local, omni, sustainable, etc. etc.
literally meaning "to devour, to eat"
Hunter-gatherer types obviously were aware, in a first-hand way. And for most of the time since agriculture has existed, one’s food would never travel too far to land on a dinner plate. By necessity food was local and seasonal. Obviously, much has changed in recent years and the repercussions and impact of industrial farming is only beginning to be looked at and understood.
I started looking around for a local source for a sustainably raised turkey. Time and time again, after finding such a place, I would also come to find that the farmer had long ago sold out, which is great for the farmers and the local food movement, but not so great for me. I finally found a farm that reserved a few of their birds for their “Thanksgiving Turkey Butcher Class”.
I was more than hesitant about this and continued to look for alternatives. But I eventually came back and signed up for the class. I had been interested in doing something like this for quite some time. I reasoned that if I am willing to eat animal as I have been for most of my life, (I had a brief fling with vegetarianism, another eye-opening experience), I should be able and willing to do the killing and processing that accompanies it, the “dirty work” as it were.
It was a three-hour drive each way to the farm, so I had a lot of time to think. On the way there, my thoughts were, “Am I really going to have to kill the animal or will they do that part for me?”, “Will I be able to do this?” , “What does it say about me as a person that I would want to have this experience?” My thoughts and feelings on the drive back were quite different.
The farm I was going to is called Nature’s Harmony Farm, which operates using very sustainable methods, incorporating a goodly amount of permaculture into their farming techniques.
Our birds had been caught the day before and were waiting for us in the back of a horse trailer. So yes, I would be killing the animal, although Tim had offered to do this if anyone didn’t feel up to it. We could also catch the turkey and carry it over to the killing area if we felt we were up to it. For me catching and handling the live animal was not a problem at all.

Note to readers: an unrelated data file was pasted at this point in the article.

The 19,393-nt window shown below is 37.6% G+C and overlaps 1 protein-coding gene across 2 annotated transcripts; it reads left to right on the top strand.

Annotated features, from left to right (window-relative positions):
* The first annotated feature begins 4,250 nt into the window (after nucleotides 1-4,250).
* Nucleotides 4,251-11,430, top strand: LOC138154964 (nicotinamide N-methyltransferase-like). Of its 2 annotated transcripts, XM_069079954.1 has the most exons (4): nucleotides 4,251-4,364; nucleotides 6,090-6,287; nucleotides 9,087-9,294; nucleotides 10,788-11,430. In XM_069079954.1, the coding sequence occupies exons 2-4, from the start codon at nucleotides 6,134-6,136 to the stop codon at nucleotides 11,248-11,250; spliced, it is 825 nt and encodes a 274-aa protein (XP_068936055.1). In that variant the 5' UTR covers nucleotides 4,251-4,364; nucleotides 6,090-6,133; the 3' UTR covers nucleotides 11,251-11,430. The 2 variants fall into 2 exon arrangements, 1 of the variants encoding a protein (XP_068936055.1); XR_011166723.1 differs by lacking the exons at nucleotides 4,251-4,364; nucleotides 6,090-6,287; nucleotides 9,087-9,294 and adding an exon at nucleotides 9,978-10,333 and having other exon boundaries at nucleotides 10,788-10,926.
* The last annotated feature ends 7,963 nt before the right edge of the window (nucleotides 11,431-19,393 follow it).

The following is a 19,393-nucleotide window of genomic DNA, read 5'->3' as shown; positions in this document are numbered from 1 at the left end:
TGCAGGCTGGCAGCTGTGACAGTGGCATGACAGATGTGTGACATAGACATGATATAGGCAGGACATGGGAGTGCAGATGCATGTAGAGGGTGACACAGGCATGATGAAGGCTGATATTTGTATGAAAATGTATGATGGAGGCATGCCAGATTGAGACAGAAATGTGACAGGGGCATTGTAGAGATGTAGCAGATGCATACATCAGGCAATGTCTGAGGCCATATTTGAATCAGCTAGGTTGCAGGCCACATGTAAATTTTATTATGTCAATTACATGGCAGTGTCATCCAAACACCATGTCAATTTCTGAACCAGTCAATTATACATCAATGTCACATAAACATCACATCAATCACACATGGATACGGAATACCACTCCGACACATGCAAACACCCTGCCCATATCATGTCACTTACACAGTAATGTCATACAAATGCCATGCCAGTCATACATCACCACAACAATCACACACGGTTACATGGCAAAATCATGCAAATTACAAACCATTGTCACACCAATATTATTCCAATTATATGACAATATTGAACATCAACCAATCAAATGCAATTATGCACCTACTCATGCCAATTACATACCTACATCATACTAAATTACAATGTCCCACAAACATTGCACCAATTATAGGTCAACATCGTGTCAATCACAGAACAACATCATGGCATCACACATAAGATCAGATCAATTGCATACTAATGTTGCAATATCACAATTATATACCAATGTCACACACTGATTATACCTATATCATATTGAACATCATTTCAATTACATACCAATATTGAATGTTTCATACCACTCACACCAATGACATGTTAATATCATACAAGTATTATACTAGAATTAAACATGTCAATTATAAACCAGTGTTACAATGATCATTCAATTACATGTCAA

In a video about Polyface Farms, I had seen a clip about how he kills his chickens and I have talked about these “kill” cones with other urban chicken farmers, but these for the turkeys were bigger. And for the large toms that we were dealing with, we would be using the large converted orange construction cones
I wasn’t worried about whether my cut would be fast and deep enough. I knew I was more than capable of this. I was not worried if I would lose my nerve and not be able to follow through. I had come this far, and not going through with this was not an option. I wasn’t worried about the turkey. I knew as far as an animal bred to be eaten, it had had the best of lives and its passing would be the most gentle possible.
No, I was truly being selfish, because my biggest concern was if this was easy for me, what did that day about me as a person. What kind of person would choose to kill, if there was an alternative? And if that killing were easy, which it was, what kind of person was I?
So I cut the carotid artery, held the turkeys feet, feeling the life kick out and him attempt to fly away, all the while kneeling down, looking into his eyes as if do make his death more important or something, trying to make me feel less monstrous for the deed I had just committed.
I would not make the connection, until hours later that what I had just done was far more natural than what I had taken as the norm for more than 40 years. That is, it is more natural, more normal to kill the food one eats than to pay someone to kill it for you. In the most immediate way that is a “modern and civilized” response, and in the broader sense, it can only be a human response.
But again these conclusions didn’t come to me for hours, I was much too focused on the task at hand.
When I shoved my hand in the body cavity and it was warm, very warm, I was reminded of what I had so recently done and that less than an hour before this carcass, that now looked like what we buy every year at Thanksgiving was a living breathing creature that I had had to catch. By now it was a job that I wanted to be finished.
And just like that it was done. I had killed something I was going to eat, a beautiful animal that I was going to cook and share with family and friends. I had learned some very, very basic butchery lessons. And now I was to head home. It was over and done before I knew it. All with very little fanfare, as it should be.